school as my friends. That's a good school too. I would be happy there."
"We only want what's best for you. This is . . ."
"I know," I said. "The opportunity of a lifetime. Only my life is over. Please,
Mom, please. Let me go with my friends. I'll work really hard. We should all
be starting high school together today, and instead . . ." I felt tears welling up
again. "Instead . . . I'm going to be all by myself. I won't know anyone."
"You'll know Sara Jenkins. She goes there."
I snorted. Mom didn't really know Sara. She lived in a swanky house on the
next street and thought that she was God's gift. Okay, so she had long
blonde hair and was really pretty, but she was mean. During Christmas
vacation, Jess and I saw her and her friends at the skating rink outside the
town hall. It was our first time ice-skating, and when we fell over, she thought
that it was hilarious. She pointed at us and laughed. She, of course, had
been skating for years and probably had a private instructor.
"Sara Jenkins probably already has a bunch of friends," I said. "She won't
even give me a second glance."
"Well, there'll be plenty of other girls in your position, Gem. You're probably
not the only person who will be starting today. Everyone's bound to be
nervous, but you'll pal up with people in no time."
"Huh," I said and folded my arms. "People make friends in seventh grade
when everyone is starting. By eighth grade, everyone's got their friends. The
groups are fixed. The cool kids. The geeks. The computer whizzes. The
nerds. The jocks. You don't understand how it works."
Mom stood up. "Now don't be childish, Gemma. You're twelve years old and
about to start at one of the best boarding schools in the country. You should
count your blessings. So, enough. It's time for you to start behaving like a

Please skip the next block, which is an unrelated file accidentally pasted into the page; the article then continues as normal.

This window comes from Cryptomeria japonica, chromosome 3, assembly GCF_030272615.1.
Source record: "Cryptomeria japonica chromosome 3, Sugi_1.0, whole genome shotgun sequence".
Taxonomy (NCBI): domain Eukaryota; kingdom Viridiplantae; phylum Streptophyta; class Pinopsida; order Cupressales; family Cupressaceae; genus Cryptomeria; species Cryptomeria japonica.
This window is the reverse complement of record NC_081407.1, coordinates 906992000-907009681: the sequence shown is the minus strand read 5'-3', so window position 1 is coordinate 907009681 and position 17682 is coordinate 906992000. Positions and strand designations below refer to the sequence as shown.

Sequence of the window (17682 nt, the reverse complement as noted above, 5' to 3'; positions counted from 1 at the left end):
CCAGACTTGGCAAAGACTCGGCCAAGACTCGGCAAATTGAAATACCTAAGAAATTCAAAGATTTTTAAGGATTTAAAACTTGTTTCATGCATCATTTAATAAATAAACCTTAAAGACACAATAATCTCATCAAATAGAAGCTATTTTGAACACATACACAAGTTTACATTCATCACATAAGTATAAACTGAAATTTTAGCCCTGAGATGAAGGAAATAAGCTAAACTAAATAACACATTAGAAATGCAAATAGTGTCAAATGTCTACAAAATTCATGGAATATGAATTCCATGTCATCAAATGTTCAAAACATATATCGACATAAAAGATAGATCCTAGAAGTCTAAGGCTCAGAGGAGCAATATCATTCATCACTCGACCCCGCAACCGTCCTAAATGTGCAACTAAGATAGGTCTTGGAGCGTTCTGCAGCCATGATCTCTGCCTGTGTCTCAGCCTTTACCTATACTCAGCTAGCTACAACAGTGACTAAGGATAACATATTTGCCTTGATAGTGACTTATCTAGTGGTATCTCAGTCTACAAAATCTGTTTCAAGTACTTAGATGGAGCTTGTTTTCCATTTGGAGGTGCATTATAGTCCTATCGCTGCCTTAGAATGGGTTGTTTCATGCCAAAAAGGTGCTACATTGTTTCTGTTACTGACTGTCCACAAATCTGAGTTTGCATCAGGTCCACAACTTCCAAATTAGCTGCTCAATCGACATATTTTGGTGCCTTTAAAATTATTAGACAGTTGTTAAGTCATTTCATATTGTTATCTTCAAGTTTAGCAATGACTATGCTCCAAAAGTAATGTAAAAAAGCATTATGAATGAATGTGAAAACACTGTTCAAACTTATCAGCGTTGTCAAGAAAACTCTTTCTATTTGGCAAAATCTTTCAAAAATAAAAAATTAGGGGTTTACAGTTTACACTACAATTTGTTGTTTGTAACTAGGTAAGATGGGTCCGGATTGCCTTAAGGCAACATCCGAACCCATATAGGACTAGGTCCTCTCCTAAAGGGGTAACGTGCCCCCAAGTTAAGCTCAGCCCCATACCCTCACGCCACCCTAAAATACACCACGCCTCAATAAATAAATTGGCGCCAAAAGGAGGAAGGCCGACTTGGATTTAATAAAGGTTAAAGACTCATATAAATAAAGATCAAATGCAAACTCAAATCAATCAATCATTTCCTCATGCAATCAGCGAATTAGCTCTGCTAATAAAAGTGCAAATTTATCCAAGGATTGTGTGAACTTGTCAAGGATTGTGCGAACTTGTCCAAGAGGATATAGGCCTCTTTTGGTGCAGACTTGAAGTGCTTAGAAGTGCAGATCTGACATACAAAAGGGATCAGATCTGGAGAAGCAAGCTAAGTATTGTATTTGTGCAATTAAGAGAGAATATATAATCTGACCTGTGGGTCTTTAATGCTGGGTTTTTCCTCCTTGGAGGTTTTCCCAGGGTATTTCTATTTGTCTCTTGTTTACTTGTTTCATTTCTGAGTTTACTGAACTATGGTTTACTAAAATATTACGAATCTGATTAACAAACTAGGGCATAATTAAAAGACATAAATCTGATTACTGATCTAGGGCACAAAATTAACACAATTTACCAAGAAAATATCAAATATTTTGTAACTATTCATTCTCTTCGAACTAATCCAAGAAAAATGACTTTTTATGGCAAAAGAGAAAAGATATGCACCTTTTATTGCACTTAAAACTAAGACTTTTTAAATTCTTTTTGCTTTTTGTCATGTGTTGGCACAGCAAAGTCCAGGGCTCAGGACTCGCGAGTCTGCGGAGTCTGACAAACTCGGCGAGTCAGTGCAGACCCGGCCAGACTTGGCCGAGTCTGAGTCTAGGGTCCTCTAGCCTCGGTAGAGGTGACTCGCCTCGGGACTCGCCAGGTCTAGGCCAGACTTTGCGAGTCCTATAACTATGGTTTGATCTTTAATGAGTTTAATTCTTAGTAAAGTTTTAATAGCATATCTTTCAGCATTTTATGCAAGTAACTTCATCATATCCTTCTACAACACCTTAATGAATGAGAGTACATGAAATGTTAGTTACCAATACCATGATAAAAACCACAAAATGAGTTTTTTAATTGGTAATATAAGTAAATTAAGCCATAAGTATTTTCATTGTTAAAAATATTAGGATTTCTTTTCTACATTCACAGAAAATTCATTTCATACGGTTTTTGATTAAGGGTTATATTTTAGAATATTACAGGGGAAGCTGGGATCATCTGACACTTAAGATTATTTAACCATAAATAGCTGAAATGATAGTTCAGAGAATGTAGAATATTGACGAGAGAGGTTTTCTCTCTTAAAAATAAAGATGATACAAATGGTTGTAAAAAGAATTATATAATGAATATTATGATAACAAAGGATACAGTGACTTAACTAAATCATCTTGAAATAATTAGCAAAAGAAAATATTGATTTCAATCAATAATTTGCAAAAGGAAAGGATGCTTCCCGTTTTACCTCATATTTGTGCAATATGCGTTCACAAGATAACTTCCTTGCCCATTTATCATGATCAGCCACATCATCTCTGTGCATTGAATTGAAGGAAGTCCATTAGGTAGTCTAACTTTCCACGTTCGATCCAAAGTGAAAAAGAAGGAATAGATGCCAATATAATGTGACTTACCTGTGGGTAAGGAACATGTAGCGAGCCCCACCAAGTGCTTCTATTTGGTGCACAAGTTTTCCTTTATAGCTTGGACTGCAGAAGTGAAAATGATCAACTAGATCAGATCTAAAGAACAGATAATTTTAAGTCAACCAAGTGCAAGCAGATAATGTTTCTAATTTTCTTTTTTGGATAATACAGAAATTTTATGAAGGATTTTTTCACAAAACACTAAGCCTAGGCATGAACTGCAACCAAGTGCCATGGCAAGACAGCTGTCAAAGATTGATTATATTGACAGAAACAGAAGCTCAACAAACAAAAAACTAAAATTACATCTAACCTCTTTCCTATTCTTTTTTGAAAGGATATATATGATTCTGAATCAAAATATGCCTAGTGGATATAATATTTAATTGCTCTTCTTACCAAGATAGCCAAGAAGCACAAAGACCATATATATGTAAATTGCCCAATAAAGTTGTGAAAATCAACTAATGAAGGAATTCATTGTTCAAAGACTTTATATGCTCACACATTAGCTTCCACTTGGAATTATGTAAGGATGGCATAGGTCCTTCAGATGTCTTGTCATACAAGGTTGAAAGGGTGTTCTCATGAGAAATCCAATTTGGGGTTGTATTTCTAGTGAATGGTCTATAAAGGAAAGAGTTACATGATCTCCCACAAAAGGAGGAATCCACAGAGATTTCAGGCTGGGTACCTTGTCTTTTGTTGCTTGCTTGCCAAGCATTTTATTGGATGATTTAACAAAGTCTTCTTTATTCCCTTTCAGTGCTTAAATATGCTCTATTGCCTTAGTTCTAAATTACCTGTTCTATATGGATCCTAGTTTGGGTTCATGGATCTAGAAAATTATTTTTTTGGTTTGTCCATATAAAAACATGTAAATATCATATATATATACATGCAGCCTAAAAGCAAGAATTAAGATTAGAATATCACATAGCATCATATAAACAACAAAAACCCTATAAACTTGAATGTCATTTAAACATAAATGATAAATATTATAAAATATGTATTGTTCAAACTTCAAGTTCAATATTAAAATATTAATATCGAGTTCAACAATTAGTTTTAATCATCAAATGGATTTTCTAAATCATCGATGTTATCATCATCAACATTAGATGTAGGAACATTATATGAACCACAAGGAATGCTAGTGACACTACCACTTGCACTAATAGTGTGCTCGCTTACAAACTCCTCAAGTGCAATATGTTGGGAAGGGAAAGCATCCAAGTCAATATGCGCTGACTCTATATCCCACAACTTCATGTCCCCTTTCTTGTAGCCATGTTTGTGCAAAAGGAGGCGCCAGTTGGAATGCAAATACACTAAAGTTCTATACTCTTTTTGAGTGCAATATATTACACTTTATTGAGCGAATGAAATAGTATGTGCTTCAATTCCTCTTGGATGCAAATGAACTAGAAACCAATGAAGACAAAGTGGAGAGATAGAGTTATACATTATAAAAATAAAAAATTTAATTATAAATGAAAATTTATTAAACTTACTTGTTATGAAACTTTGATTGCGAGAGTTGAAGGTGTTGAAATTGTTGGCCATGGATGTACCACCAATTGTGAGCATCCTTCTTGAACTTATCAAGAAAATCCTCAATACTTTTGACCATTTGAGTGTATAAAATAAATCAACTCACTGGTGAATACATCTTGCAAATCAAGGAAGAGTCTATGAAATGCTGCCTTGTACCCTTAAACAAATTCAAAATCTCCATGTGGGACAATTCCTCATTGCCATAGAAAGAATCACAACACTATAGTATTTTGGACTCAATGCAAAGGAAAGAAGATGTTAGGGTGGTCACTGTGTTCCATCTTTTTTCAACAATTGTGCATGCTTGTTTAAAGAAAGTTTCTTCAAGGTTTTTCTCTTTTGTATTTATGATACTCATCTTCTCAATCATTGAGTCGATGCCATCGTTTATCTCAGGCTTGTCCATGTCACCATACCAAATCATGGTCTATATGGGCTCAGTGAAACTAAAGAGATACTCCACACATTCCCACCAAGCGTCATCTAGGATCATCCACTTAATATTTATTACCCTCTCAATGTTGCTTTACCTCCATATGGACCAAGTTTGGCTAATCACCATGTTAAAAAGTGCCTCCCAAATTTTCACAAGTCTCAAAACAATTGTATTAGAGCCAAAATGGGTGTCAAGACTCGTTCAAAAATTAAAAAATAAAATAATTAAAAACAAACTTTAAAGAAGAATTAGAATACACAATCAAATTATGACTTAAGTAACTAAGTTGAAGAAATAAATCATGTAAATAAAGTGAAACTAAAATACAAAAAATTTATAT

young lady. Now finish getting dressed and start acting your age."
I lay on my back. "Huh," I said again. "You really don't understand."
"Five minutes," said Mom. "And get up off that floor. Your uniform will be
covered in dust."
"Good," I said. "That's how I like it."
Mom rolled her eyes and took a card out of her pocket. "By the way, your
dad left this for you before he went to work this morning."
When she'd left, I ripped open the envelope.
Inside was a card with a black-and-white photo of an athlete holding a huge
silver cup. Inside, it said, "Winners never quit and quitters never win. So get
out there, walk tall, and show them what you can do. Love, Dad."
My eyes filled with tears again. I quickly wiped them away. What is the
matter with me this morning? I asked myself. I'm turning into a pathetic wet
drip, and I'm going to have a frog face with bloodshot swollen eyes and a big
red nose from blubbering so much.
Outside the window, I could see Mom beginning to load up the car. Her
normally glossy chestnut (highlighted) hair was scraped back into a ponytail,
and she had the teeniest bit of gray coming through at her temples. Oh,
bummer, I thought. My fault. Giving up her regular hairdressing appointments
had been one of the sacrifices that she'd made to pay for the school. At least
Dad didn't have to worry about hair. He'd lost most of his in his 30s. I'd said
good-bye to him last night since he started work so early in the morning.
He'd looked tired, as he often did on Sunday evenings. I was going to miss
him and Mom.
"Spoiled little brat," I told myself. "Start acting your age. Opportunity of a
I knew that there was no getting out of the situation. I'd tried appealing to
their better natures. I'd tried begging. I'd tried rolling on the floor and moaning
like a crazy girl, and clearly none of it was going to work. I knew how hard
Mom and Dad had worked for me, even if I hadn't asked them to. Maybe I
could go for a term, and then they'd realize what a mistake it was and let me
come back home. Yes, there's light at the end of the tunnel, I decided.
Darkest hour is before dawn and all that. With those thoughts in mind, I put
on my oversize blazer, applied a bit more concealer, and brushed my hair.
Bertie was looking up at me with big, sad eyes.
I felt my own eyes fill up again. This is ridiculous, I thought. All I've done
today is blubber, blubber, blubber.
I bent over and put my hand out to him. He put his paw in it in the way that
I'd taught him when he was a puppy.
"Bye, boy," I said as I shook his paw and stroked his head.
"Woof," he said back.
I straightened myself up. "Right, winners never quit and quitters never win," I
said to myself. "It's time to show the world that I'm not a quitter. It's walk-tall
time. And I'm going to show the world that I can do it."
I took a deep breath, opened the bedroom door, tripped on the carpet, and fell
flat on my face.
So much for my positive start. I hoped that it wasn't an omen.